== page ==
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SAARC portal

edit The South Asian Association for Regional Cooperation (SAARC) is an economic and political organization of eight countries in Southern Asia. In terms of population, its sphere of influence is the largest of any regional organization: almost 1.5 billion people, the combined population of its member states. In 1980, Bangladesh President Ziaur Rahman proposed the creation of a trade bloc consisting of South Asian countries. The Bangladeshi proposal was accepted by India, Pakistan and Sri Lanka during a meeting held in Colombo in 1981. In August 1983, the leaders adopted the Declaration on South Asian Regional Cooperation during a summit which was held in New Delhi. The seven South Asian countries, which also included Nepal, Maldives and Bhutan, agreed on five areas of cooperation:

  • Agriculture and Rural Development
  • Telecommunications, Science, Technology and Meteorology
  • Health and Population Activities
  • Transport*
  • Human Resource Development

Afghanistan was added to the regional grouping at the behest of India on November 13, 2005, With the addition of Afghanistan, the total number of member states were raised to eight (8). The People's Republic of China, the European Union, the United States of America, South Korea, Iran, Myanmar, Australia, and Mauritus are observers to SAARC. (more)

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The Himalayan mountain range in North Sikkim

Sikkim is a landlocked Indian state nestled in the Himalayas. It is the least populous state in India, and the second smallest. Sikkim was an independent state ruled by the Chogyal monarchy until 1975, when a referendum to make it India's twenty-second state succeeded. The thumb-shaped state borders Nepal in the west, Tibet to the north and east, and Bhutan in the south-east. The Indian state of West Bengal borders Sikkim to its south. The official language is Nepali, and the predominant religions are Hinduism and Vajrayana Buddhism. Gangtok is the capital and largest town. Despite its small size, Sikkim is geographically diverse, owing to its location at the Himalayan foothills. Terrain ranges from tropical in the south to tundra in the north. Kanchenjunga, the world's third highest peak, is located in Sikkim, straddling its northern border with Nepal. Sikkim has become one of India's most visited states owing to its reputation for untouched scenic beauty and political stability. (more...)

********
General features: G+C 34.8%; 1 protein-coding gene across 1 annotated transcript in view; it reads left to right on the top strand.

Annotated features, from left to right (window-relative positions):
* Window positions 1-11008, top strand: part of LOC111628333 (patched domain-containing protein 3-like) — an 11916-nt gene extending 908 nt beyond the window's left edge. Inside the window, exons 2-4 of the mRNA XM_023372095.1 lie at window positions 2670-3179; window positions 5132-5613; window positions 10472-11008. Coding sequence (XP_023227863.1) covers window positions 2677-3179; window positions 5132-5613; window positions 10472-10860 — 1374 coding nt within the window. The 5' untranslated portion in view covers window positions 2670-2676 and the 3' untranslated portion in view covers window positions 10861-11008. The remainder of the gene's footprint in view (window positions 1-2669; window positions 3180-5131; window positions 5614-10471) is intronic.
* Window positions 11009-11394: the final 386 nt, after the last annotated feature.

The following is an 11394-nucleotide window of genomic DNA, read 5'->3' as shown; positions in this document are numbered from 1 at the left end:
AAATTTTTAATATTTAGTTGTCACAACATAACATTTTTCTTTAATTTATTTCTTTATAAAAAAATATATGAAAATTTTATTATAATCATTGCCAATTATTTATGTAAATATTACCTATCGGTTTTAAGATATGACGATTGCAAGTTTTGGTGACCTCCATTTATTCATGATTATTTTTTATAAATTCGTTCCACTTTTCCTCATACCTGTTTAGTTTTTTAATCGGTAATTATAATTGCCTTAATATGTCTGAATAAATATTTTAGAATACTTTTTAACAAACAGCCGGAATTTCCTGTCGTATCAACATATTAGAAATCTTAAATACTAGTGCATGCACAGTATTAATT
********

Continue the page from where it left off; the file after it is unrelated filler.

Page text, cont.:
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Gautama Buddha
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OldParliment.jpg
The Old Parliament Building of Sri Lanka near the Galle Face Green is now the Presidential Secretariat of the country.
Photo credit: Mystìc
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The Islamic Centre, housing the mosque Masjid-al-Sultan

  • ...that Neolithic tools found in the Kathmandu Valley indicate that people have been living in the Himalayan region for at least nine thousand years?
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Flag of Pakistan
Emblem of Pakistan
Location on the world map
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The Islamic Republic of Pakistan (Urdu: اسلامی جمہوریۂ پاکستان, islāmī jamhūriya i pākistān), or Pakistan (Urdu: پاکستان, pākistān), is a country located in South Asia. Its strategic location at a crossroads of political and religious ideologies has kept it at the forefront of world events. Its culture and history have been enriched by the countless invaders, traders, and settlers who have been a part of the region’s past. The country borders India, Afghanistan, Iran (Persia), China and the Arabian Sea. With around 178 million inhabitants, it is the sixth most populous country, the second most populous Muslim-majority nation. It is a member of the Commonwealth of Nations and the OIC.